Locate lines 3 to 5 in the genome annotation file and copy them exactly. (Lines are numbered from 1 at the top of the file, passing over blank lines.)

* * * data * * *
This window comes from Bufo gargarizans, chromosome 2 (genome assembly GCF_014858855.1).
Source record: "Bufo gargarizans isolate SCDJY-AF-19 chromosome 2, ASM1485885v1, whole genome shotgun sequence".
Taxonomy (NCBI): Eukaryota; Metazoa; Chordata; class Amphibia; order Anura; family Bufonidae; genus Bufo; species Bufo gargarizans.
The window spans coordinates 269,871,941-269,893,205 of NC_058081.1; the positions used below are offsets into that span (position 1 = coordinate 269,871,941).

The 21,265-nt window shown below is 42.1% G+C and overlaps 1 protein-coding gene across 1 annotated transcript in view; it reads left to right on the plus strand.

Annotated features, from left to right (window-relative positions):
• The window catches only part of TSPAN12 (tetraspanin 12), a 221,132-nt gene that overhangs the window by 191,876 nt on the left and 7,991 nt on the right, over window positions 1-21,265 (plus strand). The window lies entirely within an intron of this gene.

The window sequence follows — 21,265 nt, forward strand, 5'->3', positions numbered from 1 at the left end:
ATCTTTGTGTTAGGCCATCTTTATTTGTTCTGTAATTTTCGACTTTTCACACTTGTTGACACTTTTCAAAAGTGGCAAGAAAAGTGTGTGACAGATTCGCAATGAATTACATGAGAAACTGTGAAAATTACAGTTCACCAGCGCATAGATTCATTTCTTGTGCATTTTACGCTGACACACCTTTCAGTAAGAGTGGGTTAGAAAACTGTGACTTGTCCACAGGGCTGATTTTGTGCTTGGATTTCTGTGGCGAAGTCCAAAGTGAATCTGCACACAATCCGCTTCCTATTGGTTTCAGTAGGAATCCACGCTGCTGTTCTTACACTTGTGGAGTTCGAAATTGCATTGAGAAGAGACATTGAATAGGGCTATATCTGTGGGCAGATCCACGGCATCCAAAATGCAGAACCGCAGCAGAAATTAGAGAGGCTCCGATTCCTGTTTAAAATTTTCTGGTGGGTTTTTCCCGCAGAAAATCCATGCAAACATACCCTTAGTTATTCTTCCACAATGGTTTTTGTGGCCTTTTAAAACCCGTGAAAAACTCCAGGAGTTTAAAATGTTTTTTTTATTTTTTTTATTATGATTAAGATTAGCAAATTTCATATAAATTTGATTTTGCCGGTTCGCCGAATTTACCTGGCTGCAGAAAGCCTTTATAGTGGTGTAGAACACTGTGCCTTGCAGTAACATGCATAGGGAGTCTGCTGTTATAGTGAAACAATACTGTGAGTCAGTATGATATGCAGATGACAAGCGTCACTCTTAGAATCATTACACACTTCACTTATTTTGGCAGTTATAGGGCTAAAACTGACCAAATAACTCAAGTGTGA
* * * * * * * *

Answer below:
Taxonomy (NCBI): Eukaryota; Metazoa; Chordata; class Amphibia; order Anura; family Bufonidae; genus Bufo; species Bufo gargarizans.
The window spans coordinates 269,871,941-269,893,205 of NC_058081.1; the positions used below are offsets into that span (position 1 = coordinate 269,871,941).

The 21,265-nt window shown below is 42.1% G+C and overlaps 1 protein-coding gene across 1 annotated transcript in view; it reads left to right on the plus strand.